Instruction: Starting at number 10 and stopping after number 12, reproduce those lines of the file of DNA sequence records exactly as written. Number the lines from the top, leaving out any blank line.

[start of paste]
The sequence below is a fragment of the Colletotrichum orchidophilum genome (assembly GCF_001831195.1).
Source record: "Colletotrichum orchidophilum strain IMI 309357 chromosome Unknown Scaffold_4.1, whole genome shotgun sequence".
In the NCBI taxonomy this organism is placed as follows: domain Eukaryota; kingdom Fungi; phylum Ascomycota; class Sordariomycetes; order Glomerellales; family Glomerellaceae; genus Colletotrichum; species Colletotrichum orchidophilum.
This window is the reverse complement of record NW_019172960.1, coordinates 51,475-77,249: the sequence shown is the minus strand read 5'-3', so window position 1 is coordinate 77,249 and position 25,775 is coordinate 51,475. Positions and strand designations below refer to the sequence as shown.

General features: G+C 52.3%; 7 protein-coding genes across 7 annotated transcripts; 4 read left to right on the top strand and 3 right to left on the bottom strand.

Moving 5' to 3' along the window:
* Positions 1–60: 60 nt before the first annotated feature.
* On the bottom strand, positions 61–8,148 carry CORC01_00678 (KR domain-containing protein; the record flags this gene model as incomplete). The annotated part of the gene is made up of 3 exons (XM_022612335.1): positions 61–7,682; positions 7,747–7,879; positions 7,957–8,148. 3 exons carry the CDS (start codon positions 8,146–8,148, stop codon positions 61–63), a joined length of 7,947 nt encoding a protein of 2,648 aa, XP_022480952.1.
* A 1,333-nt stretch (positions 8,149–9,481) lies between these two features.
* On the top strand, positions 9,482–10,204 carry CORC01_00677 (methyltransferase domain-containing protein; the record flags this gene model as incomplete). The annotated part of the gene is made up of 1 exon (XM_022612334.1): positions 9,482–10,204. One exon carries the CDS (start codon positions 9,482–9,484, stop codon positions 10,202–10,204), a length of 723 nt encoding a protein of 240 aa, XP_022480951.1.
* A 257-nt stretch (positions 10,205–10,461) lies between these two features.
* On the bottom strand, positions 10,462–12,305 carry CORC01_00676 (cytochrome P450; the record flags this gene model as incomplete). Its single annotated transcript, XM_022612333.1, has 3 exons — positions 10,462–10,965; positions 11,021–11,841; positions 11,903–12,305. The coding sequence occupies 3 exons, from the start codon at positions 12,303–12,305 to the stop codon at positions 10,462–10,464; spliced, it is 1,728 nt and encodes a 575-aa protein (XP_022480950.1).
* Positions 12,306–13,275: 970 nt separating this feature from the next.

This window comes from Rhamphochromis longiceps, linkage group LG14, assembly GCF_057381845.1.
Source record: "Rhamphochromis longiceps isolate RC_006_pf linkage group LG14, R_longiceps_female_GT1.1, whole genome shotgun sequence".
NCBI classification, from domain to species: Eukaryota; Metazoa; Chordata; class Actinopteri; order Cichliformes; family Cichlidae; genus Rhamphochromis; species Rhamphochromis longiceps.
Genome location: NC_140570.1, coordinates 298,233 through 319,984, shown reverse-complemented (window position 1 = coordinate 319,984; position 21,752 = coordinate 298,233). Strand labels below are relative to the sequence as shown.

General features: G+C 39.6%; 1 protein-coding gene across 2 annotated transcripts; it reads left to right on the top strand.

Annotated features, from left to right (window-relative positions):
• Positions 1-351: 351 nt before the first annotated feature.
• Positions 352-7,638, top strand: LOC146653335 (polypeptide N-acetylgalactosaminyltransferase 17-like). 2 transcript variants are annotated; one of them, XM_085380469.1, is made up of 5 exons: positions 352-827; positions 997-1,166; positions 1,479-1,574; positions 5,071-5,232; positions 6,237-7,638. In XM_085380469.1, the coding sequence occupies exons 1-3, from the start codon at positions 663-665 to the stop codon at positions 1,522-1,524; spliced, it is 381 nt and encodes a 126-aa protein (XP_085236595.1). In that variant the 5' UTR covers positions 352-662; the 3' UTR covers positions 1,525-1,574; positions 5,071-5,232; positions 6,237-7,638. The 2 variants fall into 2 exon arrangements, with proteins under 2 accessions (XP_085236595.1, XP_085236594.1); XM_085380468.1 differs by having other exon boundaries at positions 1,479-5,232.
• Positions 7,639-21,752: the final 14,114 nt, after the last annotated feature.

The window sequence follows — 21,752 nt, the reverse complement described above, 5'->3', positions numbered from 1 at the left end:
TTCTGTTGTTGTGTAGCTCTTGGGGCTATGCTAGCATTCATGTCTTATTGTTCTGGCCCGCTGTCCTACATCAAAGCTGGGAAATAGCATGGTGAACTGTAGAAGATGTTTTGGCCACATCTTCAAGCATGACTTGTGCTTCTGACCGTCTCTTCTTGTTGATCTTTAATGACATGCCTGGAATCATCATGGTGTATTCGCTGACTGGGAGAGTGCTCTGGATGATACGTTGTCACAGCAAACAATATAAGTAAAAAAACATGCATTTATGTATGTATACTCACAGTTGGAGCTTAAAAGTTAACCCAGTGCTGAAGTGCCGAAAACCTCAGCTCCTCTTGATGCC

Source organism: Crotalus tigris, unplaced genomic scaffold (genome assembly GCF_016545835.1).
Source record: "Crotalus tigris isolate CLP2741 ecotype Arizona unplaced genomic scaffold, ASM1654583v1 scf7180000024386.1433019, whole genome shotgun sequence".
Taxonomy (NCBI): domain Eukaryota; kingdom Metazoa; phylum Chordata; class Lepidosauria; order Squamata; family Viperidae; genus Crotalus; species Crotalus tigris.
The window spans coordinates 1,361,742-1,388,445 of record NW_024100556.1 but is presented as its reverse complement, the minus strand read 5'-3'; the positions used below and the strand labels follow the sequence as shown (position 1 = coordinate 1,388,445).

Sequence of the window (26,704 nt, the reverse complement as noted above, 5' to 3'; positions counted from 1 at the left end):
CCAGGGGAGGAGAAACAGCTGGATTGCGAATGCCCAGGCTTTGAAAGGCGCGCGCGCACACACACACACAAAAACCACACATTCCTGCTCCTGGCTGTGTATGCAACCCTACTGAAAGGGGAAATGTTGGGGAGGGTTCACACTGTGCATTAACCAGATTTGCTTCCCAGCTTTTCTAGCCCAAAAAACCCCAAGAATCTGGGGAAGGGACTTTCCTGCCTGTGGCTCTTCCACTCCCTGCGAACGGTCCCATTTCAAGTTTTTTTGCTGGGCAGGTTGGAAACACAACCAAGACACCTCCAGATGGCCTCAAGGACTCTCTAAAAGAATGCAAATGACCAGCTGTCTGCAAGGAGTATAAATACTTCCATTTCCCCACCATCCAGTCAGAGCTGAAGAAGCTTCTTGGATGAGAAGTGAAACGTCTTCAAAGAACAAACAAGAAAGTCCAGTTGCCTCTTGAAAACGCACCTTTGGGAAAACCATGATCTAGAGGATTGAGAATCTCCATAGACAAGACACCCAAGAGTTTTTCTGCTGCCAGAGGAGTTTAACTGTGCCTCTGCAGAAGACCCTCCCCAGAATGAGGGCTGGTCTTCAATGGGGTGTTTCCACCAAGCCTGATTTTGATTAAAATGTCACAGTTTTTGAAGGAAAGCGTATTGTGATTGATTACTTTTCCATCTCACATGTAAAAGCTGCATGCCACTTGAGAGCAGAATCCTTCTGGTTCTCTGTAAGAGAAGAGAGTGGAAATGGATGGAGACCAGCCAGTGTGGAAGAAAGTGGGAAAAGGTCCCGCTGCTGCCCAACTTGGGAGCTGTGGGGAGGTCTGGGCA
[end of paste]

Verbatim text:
* On the top strand, positions 9,482–10,204 carry CORC01_00677 (methyltransferase domain-containing protein; the record flags this gene model as incomplete). The annotated part of the gene is made up of 1 exon (XM_022612334.1): positions 9,482–10,204. One exon carries the CDS (start codon positions 9,482–9,484, stop codon positions 10,202–10,204), a length of 723 nt encoding a protein of 240 aa, XP_022480951.1.
* A 257-nt stretch (positions 10,205–10,461) lies between these two features.
* On the bottom strand, positions 10,462–12,305 carry CORC01_00676 (cytochrome P450; the record flags this gene model as incomplete). Its single annotated transcript, XM_022612333.1, has 3 exons — positions 10,462–10,965; positions 11,021–11,841; positions 11,903–12,305. The coding sequence occupies 3 exons, from the start codon at positions 12,303–12,305 to the stop codon at positions 10,462–10,464; spliced, it is 1,728 nt and encodes a 575-aa protein (XP_022480950.1).